Signal Vine Blog: Text Me Back

Why do Low-Income Students Depend on Smartphones?

Posted by Elizabeth Pierce on February 15, 2017
To be successful in today’s society, you have to be connected. We take internet connection for granted when we’re surrounded by our phones, computers, and tablets, but the truth is that internet access isn’t readily available to everyone.
 
One reason is cost: paying for a computer, internet service, and a phone adds up quickly. Owning a smartphone is a cost-effective choice for many families because it combines internet service and telecommunication all in one device. In fact, 19% of Americans depend on a smartphone for internet and have limited internet access elsewhere.1 How does this affect students?
 
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Young adults, African Americans, Latinos and individuals from low-income households are more likely to depend on a smartphone for internet access than other populations.1 Even with access to the internet on a smartphone, 30% of “smartphone dependent” Americans exhaust their monthly data, leaving them with few options for accessing information online.1 Having limited smartphone data can cause students to ration their internet usage, ignoring emails all together.
 
Not having regular internet access makes it difficult for students to access the information they need to have a smooth transition into college. Missing emails about FASFA or loan options can cause students not to be awarded the money they need to attend college.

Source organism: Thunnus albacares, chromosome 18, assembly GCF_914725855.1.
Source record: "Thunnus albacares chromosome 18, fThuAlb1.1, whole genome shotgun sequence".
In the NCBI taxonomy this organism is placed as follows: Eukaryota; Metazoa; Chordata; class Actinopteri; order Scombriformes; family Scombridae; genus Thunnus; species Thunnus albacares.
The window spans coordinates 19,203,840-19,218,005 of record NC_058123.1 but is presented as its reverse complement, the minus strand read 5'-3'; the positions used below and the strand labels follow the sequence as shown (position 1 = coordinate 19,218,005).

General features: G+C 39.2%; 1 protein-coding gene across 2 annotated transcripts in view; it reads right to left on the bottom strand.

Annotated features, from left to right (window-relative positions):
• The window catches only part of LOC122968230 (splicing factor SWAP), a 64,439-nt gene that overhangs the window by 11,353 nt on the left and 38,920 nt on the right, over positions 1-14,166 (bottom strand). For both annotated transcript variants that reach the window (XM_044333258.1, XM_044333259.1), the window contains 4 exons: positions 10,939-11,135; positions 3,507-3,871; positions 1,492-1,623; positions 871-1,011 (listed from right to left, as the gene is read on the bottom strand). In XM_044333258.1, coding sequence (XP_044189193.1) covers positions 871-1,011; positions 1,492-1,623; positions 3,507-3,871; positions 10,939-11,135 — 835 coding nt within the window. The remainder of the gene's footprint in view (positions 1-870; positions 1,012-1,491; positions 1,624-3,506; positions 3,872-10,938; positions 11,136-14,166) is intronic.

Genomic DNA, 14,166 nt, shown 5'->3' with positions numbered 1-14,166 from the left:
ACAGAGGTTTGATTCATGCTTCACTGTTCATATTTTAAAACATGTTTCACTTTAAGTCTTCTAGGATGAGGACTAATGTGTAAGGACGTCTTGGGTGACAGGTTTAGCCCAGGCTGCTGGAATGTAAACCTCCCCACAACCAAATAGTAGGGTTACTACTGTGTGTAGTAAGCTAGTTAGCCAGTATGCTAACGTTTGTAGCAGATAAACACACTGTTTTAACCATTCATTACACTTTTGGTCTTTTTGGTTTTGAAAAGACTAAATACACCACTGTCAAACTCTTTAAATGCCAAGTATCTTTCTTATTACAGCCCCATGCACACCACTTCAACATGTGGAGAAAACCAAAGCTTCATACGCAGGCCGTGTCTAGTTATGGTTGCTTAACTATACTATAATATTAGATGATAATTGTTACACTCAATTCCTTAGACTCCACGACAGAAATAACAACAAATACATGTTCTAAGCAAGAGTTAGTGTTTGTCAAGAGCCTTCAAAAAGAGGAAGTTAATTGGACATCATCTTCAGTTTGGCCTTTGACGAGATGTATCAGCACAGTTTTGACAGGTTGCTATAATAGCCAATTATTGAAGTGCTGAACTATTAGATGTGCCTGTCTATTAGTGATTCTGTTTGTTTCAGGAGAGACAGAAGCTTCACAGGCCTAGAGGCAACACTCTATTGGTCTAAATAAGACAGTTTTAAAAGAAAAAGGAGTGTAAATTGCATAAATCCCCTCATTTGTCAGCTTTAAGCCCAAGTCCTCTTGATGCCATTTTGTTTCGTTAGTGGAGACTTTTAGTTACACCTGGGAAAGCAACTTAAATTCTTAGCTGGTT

Luckily, texting is a powerful solution to limited internet access. Text messages go through cellular service and don’t use smartphone data. In addition, text messages appear on the home screen of a smartphone by default, and don’t need to be checked manually like emails. Sending texts to students is a more effective way to reach them, especially for students from low-income families who are “smartphone dependent.”
 
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Low-income students see bigger improvements than any other population when they can communicate with advisors through text messages. uAspire sent text messages to 2,200 low-income high school graduates preparing for college. Students who received the texts were 7.1 percentage points more likely to enroll in college compared to students who didn’t receive texts.2 Sending students reminders and allowing them to communicate directly with a professional made the students feel more prepared for college.2 The texts both reminded students to complete unfinished tasks and to start tasks they weren’t aware of.2 The power of a simple text made an impact on these students’ future.
 
When students don’t have the resources to access and identify important college information by themselves, they need an extra nudge from a professional. Text messaging reaches students on their preferred device without wasting precious smartphone data. It’s a simple solution to a widespread problem.
 

 
See the below infographic and learn how you can reach smartphone dependent students!
 
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About the author: Elizabeth is a Business Development Intern at Signal Vine. She attends Lafayette College and is pursing a degree in psychology. Stay tuned for more from Elizabeth!
 
1. April 1st  2015, U.S Smartphone Use in 2015 by Aaron Smith (http://www.pewinternet.org/2015/04/01/us-smartphone-use-in-2015)
2. 2013, Summer nudging: Can personalized text messages and peer mentor outreach increase college going among low-income high school graduates? by Benjamin L. Castleman & Lindsay C. Page 

Topics: Texting, low-income, smartphones